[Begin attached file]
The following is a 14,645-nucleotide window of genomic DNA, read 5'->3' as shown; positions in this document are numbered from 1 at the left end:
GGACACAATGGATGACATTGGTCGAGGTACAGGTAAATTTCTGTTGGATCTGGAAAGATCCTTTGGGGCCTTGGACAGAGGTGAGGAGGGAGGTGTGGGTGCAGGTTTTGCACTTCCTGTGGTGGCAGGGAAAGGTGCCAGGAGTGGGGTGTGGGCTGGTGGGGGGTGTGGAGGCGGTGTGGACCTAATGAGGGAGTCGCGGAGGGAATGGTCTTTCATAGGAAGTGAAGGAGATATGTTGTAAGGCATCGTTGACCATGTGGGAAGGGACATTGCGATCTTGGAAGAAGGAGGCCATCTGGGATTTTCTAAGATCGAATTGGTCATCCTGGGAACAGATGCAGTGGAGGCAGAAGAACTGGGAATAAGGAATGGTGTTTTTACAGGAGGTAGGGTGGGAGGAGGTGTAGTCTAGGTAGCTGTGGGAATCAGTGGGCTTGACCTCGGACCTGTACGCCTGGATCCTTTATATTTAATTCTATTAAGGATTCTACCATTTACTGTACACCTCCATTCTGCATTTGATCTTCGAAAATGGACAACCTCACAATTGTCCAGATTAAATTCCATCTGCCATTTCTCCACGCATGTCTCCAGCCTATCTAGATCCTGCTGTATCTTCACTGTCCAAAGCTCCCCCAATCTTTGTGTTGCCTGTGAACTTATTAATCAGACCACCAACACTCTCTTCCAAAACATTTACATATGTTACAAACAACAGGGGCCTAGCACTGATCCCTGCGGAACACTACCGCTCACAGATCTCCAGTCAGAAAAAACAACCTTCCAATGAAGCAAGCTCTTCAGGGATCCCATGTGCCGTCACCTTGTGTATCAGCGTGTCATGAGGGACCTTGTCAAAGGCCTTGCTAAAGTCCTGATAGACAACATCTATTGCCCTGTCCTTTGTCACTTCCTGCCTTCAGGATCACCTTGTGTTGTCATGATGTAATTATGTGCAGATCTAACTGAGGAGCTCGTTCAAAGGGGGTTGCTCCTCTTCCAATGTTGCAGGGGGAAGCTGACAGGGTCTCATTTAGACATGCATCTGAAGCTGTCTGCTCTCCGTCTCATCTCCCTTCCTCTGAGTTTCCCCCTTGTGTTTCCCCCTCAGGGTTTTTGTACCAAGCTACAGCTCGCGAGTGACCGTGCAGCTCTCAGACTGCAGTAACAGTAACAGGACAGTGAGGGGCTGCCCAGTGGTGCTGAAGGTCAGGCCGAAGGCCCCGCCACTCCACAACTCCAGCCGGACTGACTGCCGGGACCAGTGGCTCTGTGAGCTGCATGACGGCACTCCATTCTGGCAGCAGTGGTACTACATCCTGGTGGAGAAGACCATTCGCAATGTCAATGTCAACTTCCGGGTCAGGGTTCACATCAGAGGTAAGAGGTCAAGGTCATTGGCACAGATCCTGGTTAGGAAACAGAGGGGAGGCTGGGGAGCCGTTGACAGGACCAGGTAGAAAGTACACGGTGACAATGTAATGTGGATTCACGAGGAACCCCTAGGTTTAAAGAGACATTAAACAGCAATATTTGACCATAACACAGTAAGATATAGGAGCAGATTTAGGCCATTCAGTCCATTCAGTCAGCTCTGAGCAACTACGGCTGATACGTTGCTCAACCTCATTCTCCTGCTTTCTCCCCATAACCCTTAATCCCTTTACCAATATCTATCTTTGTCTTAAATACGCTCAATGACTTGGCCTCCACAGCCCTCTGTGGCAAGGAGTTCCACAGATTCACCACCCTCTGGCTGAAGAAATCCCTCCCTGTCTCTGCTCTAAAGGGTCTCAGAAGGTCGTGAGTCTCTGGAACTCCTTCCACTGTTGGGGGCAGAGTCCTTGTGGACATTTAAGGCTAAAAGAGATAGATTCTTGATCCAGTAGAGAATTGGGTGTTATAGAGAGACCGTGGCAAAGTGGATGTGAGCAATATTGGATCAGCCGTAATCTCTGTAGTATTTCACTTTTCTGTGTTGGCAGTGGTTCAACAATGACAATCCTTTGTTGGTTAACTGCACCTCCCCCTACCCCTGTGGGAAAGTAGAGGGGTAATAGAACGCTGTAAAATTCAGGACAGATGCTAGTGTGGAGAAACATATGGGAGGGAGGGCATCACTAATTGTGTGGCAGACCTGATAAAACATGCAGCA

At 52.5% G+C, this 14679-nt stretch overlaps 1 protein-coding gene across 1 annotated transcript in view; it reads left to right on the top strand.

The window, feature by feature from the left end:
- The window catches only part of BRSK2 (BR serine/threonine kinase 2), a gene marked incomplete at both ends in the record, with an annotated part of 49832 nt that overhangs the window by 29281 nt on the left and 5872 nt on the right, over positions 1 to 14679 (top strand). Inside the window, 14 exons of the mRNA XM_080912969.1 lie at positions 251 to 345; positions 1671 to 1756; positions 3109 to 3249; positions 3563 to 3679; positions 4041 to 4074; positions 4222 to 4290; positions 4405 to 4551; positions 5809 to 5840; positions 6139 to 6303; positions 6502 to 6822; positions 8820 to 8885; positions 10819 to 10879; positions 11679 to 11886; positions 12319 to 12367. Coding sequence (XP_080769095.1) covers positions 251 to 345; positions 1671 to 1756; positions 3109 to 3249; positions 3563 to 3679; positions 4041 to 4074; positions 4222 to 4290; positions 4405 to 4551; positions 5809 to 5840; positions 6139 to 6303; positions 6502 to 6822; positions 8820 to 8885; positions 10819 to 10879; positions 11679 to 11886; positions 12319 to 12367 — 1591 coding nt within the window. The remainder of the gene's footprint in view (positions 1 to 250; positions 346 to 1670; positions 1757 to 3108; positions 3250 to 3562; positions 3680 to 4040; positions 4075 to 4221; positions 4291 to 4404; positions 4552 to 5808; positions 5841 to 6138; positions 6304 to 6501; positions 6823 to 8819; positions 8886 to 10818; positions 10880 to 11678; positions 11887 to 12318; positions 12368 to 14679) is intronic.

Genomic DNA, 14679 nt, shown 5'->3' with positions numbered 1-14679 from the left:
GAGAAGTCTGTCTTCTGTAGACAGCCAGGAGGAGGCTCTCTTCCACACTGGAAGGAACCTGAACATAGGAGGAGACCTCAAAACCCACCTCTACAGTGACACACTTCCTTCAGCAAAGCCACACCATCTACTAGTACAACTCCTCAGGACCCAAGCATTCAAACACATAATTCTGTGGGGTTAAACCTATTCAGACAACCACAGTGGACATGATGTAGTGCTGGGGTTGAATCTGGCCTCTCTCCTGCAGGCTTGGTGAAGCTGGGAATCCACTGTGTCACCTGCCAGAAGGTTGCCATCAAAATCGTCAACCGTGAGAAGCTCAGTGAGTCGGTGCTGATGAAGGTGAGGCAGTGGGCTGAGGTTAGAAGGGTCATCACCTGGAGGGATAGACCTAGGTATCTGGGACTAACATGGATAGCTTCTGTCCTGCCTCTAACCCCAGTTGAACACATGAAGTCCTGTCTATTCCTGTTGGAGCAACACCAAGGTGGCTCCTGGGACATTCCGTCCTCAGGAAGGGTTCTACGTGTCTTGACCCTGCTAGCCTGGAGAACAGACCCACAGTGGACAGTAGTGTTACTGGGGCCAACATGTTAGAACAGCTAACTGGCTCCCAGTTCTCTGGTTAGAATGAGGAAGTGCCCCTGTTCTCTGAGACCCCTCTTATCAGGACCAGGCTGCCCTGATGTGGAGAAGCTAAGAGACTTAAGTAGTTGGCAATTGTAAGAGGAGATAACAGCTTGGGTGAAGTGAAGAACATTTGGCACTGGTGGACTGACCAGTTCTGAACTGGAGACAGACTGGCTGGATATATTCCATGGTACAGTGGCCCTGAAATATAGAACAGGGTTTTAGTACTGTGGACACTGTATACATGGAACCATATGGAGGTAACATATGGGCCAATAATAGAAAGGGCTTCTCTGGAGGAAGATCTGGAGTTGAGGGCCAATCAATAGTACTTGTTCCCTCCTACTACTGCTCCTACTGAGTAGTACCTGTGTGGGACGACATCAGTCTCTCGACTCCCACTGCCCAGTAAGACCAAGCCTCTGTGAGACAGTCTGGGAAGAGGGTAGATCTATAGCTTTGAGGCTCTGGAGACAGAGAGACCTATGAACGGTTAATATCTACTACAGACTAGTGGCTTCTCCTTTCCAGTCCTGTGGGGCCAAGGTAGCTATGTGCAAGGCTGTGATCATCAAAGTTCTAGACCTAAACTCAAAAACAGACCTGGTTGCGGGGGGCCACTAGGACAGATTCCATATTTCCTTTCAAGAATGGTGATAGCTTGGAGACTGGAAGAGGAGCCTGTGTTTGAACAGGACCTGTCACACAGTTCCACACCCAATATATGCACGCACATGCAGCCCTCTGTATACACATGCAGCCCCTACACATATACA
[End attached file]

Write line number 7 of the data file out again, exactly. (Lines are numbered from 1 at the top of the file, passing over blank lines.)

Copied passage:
GAGAAGTCTGTCTTCTGTAGACAGCCAGGAGGAGGCTCTCTTCCACACTGGAAGGAACCTGAACATAGGAGGAGACCTCAAAACCCACCTCTACAGTGACACACTTCCTTCAGCAAAGCCACACCATCTACTAGTACAACTCCTCAGGACCCAAGCATTCAAACACATAATTCTGTGGGGTTAAACCTATTCAGACAACCACAGTGGACATGATGTAGTGCTGGGGTTGAATCTGGCCTCTCTCCTGCAGGCTTGGTGAAGCTGGGAATCCACTGTGTCACCTGCCAGAAGGTTGCCATCAAAATCGTCAACCGTGAGAAGCTCAGTGAGTCGGTGCTGATGAAGGTGAGGCAGTGGGCTGAGGTTAGAAGGGTCATCACCTGGAGGGATAGACCTAGGTATCTGGGACTAACATGGATAGCTTCTGTCCTGCCTCTAACCCCAGTTGAACACATGAAGTCCTGTCTATTCCTGTTGGAGCAACACCAAGGTGGCTCCTGGGACATTCCGTCCTCAGGAAGGGTTCTACGTGTCTTGACCCTGCTAGCCTGGAGAACAGACCCACAGTGGACAGTAGTGTTACTGGGGCCAACATGTTAGAACAGCTAACTGGCTCCCAGTTCTCTGGTTAGAATGAGGAAGTGCCCCTGTTCTCTGAGACCCCTCTTATCAGGACCAGGCTGCCCTGATGTGGAGAAGCTAAGAGACTTAAGTAGTTGGCAATTGTAAGAGGAGATAACAGCTTGGGTGAAGTGAAGAACATTTGGCACTGGTGGACTGACCAGTTCTGAACTGGAGACAGACTGGCTGGATATATTCCATGGTACAGTGGCCCTGAAATATAGAACAGGGTTTTAGTACTGTGGACACTGTATACATGGAACCATATGGAGGTAACATATGGGCCAATAATAGAAAGGGCTTCTCTGGAGGAAGATCTGGAGTTGAGGGCCAATCAATAGTACTTGTTCCCTCCTACTACTGCTCCTACTGAGTAGTACCTGTGTGGGACGACATCAGTCTCTCGACTCCCACTGCCCAGTAAGACCAAGCCTCTGTGAGACAGTCTGGGAAGAGGGTAGATCTATAGCTTTGAGGCTCTGGAGACAGAGAGACCTATGAACGGTTAATATCTACTACAGACTAGTGGCTTCTCCTTTCCAGTCCTGTGGGGCCAAGGTAGCTATGTGCAAGGCTGTGATCATCAAAGTTCTAGACCTAAACTCAAAAACAGACCTGGTTGCGGGGGGCCACTAGGACAGATTCCATATTTCCTTTCAAGAATGGTGATAGCTTGGAGACTGGAAGAGGAGCCTGTGTTTGAACAGGACCTGTCACACAGTTCCACACCCAATATATGCACGCACATGCAGCCCTCTGTATACACATGCAGCCCCTACACATATACA